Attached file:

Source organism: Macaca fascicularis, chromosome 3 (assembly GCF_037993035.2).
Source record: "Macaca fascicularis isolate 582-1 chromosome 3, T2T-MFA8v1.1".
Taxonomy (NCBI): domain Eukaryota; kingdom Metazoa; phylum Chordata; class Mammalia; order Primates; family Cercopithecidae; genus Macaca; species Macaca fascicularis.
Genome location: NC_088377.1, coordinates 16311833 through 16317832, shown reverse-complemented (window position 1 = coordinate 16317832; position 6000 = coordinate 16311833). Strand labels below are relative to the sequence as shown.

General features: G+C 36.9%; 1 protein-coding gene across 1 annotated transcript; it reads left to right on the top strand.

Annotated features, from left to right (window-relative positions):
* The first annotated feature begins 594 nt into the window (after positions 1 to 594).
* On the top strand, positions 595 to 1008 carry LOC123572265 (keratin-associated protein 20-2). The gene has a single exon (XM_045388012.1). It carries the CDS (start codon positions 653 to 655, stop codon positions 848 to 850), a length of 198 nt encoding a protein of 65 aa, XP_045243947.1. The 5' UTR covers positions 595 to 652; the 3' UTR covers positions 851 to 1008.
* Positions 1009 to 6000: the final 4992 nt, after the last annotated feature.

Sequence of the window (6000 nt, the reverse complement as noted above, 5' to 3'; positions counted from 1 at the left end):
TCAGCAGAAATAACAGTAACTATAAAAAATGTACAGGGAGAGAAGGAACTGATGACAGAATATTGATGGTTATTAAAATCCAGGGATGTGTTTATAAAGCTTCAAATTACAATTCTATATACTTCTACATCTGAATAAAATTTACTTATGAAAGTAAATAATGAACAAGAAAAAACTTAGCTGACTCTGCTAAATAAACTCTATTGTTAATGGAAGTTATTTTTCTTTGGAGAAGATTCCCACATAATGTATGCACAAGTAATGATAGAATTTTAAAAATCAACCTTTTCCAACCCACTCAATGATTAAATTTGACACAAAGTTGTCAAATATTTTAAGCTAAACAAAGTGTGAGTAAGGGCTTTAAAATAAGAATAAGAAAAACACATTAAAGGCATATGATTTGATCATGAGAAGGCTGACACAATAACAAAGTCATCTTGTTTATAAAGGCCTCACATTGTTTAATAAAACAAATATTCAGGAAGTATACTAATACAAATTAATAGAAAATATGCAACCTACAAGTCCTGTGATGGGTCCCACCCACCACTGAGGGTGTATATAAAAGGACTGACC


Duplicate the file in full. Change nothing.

Source organism: Macaca fascicularis, chromosome 3 (assembly GCF_037993035.2).
Source record: "Macaca fascicularis isolate 582-1 chromosome 3, T2T-MFA8v1.1".
Taxonomy (NCBI): domain Eukaryota; kingdom Metazoa; phylum Chordata; class Mammalia; order Primates; family Cercopithecidae; genus Macaca; species Macaca fascicularis.
Genome location: NC_088377.1, coordinates 16311833 through 16317832, shown reverse-complemented (window position 1 = coordinate 16317832; position 6000 = coordinate 16311833). Strand labels below are relative to the sequence as shown.

General features: G+C 36.9%; 1 protein-coding gene across 1 annotated transcript; it reads left to right on the top strand.

Annotated features, from left to right (window-relative positions):
* The first annotated feature begins 594 nt into the window (after positions 1 to 594).
* On the top strand, positions 595 to 1008 carry LOC123572265 (keratin-associated protein 20-2). The gene has a single exon (XM_045388012.1). It carries the CDS (start codon positions 653 to 655, stop codon positions 848 to 850), a length of 198 nt encoding a protein of 65 aa, XP_045243947.1. The 5' UTR covers positions 595 to 652; the 3' UTR covers positions 851 to 1008.
* Positions 1009 to 6000: the final 4992 nt, after the last annotated feature.

Sequence of the window (6000 nt, the reverse complement as noted above, 5' to 3'; positions counted from 1 at the left end):
TCAGCAGAAATAACAGTAACTATAAAAAATGTACAGGGAGAGAAGGAACTGATGACAGAATATTGATGGTTATTAAAATCCAGGGATGTGTTTATAAAGCTTCAAATTACAATTCTATATACTTCTACATCTGAATAAAATTTACTTATGAAAGTAAATAATGAACAAGAAAAAACTTAGCTGACTCTGCTAAATAAACTCTATTGTTAATGGAAGTTATTTTTCTTTGGAGAAGATTCCCACATAATGTATGCACAAGTAATGATAGAATTTTAAAAATCAACCTTTTCCAACCCACTCAATGATTAAATTTGACACAAAGTTGTCAAATATTTTAAGCTAAACAAAGTGTGAGTAAGGGCTTTAAAATAAGAATAAGAAAAACACATTAAAGGCATATGATTTGATCATGAGAAGGCTGACACAATAACAAAGTCATCTTGTTTATAAAGGCCTCACATTGTTTAATAAAACAAATATTCAGGAAGTATACTAATACAAATTAATAGAAAATATGCAACCTACAAGTCCTGTGATGGGTCCCACCCACCACTGAGGGTGTATATAAAAGGACTGACC